Adrian, being told that I must work at Branch 'X', but only in the evenings and on weekends in no way comes close to my definition of flexibilty. You are not me, so your stupid definition of 'flexibilty' is meaningless, and besides, I think you are a sucker - perfect GABA fodder. I got a one way deal, which was all about what suited GABA. It is, by my definition a shit company, which shits gleefully and with contempt, on it's "contractors" from a great height, in many ingenious ways, which they are continually racking their brains to expand. I am utterly delighted therefore, to hear that you enjoy working there.

I agree that Gaba's "flexibility" is for the most part a scam. They would probably need to implement some sort of system that allows flexibility for part timers and less flexibility for full-timers. Found this on the union website:

"Many instructors chose to work at GABA because the flexibility fits their lifestyle; other jobs, family commitments, visa restrictions, and so on.

Understandably, people in this situation do not want to lose the flexibility they joined GABA for, and are concerned that they might be made into full-time employees against their will.

GABA would need to implement a variety of employment styles that included full-time and part-time instructors. ECC, NOVA, Berlitz and others hire both full-time and part-time employees. Both full-timers and part-timers at these companies get benefits currently denied by the GABA to its sub-contractors.

Obviously, depending on Gaba management policy, full-time employees would have less flexibility changing schedules but this is not necessarily the case for part-timers. Berlitz already uses a pay per lesson system somewhat similar to GABA’s. While it is not without drawbacks such as the lack of a guaranteed income, it does provide all the associated benefits of employment. Many of these Berlitz teachers are enrolled on unemployment insurance, health and pension insurance, and get paid holidays and a travel allowance."

I don't think labeling Adrian "perfect Gaba fodder" is quite fair. I'm sur he's cost the company significant amounts of time and money battling the union. They'd probably love to be rid of him, if they could.

"I don't think labeling Adrian "perfect Gaba fodder" is quite fair”

I was actually pulling my punches there, so, as with mine and Adrian's definition of 'flexibility', your definitions of 'sucker' and 'fair' and my definitions differ to such a monumental degree, that it's probably not worth debating. Have a good day anyway.

"I'm sorry that you feel me not disclosing union numbers is disingenuous and hypocritical, but I've stated my reasons already. As for whether instructors should leave and seek greener pastures elsewhere, that is up to everyone to decide for themselves. If people wish to start their own business like yourself, upgrade their qualifications and get a teaching job with better conditions, or move to another type of work entirely that is fine, and many people have done that."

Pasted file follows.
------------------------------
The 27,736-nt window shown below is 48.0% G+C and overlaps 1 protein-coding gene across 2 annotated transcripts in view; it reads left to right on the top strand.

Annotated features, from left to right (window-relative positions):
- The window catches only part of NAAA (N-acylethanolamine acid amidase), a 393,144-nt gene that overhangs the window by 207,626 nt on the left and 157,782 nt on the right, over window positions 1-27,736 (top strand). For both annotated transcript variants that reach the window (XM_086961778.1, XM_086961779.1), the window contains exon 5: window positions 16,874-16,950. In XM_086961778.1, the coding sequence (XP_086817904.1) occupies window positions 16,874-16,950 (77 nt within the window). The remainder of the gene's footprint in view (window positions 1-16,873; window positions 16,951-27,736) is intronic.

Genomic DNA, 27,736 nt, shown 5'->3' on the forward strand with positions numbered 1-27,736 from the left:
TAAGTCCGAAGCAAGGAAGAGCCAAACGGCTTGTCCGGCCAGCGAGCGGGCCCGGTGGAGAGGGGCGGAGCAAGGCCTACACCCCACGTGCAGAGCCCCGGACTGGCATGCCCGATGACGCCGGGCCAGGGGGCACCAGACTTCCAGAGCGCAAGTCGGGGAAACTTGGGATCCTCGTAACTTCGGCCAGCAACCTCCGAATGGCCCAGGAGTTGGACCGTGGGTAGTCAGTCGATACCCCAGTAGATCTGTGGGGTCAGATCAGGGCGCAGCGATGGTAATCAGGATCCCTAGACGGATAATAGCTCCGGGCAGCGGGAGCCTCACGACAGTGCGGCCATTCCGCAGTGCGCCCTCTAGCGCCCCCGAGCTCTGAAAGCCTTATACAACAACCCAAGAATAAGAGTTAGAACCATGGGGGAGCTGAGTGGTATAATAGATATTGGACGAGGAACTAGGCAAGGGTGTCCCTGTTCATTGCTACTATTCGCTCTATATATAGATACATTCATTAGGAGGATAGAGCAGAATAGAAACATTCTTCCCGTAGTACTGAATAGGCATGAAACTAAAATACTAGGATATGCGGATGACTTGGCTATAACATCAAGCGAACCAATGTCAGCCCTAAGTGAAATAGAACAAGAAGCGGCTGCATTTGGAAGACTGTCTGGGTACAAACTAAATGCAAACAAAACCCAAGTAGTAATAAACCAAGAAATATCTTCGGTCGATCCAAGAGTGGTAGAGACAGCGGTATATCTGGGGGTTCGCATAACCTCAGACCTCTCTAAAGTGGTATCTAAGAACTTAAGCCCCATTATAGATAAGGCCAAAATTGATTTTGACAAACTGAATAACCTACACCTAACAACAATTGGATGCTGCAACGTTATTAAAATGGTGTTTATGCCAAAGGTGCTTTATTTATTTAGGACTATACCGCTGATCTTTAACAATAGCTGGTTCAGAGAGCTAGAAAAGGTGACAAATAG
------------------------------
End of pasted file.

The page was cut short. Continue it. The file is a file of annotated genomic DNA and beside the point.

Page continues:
You've somewhat missed my point, Adrian. What you have stated is not 'your reasons' but rather the reasons that GU HQ in Osaka have instructed you to state, and in either case they do not make a lick of sense. Just admit how many members you have, it makes no difference if it is a big number or a small number, and beating around the bush over this most basic information only serves to make the GU look a little sinister and rather pathetic.

Hiya - I have been in Japan for over ten years, working at GEOS, Nova, and GABA, and in all that time I have met ONE guy who told me he was a union member. And I don't think it put him in any different a position, on way or the other, from the 99.9 percent of people I met who weren't Union members. It's not like the Union is driving through impressive pay awards or Health and safety advances on a regular basis is it? It's like they find out which direction things are heading, and then walk in front, pretending that it is their victory. Like the wino at the head of the easter parade. Pathetic really.

What a load of baloney Govan. I worked for ECC for two years. All people at my school were Union members. I worked at Nova for 1 year. All teachers at my branch were Union members. I worked for GEOS for 1 year. All teachers at my branch excluding one were Union Members. I now work for myself, and I still pay my union dues. In all my time in Japan, I have met, let me think, probably about 2 or 3 people, who are not Union members.

If you can't post the truth, then spare us, and don't post at all.

well ok here it goes. here is the link to the union page.

http://gaba.generalunion.org/news/779

the information here was supplied to the JT article by the union? and the union then references what they supplied as being printed in the gosh darn Japan Times (although the image they use is of the New York Times, very classy) anyways... here comes the math

just for fun

637,000,000 yen is all that Gaba spent on staff and instructors in 2009 (according to the wiz kids at the GU and the writer).

total staff = 434 and total instructors = 850 for a grand total of 1,284 oppressed workers/contractors (again according the wonderkids)

637,000,000 yen broken down into a monthly average is: 53,083,333 yen per month

Divide this by the 1,284 oppressed worker/contractors and you get a monthly average salary of: 41, 342 yen per month per person.

Sweet Jesus!

Either something is dreadfully wrong with the numbers reported by those "darn meddling" kids or Gaba is the most super awesome evil eikaiwa ever. bar none.

that or the whole operation is actually based in Mogadishu and they are all stinking rich.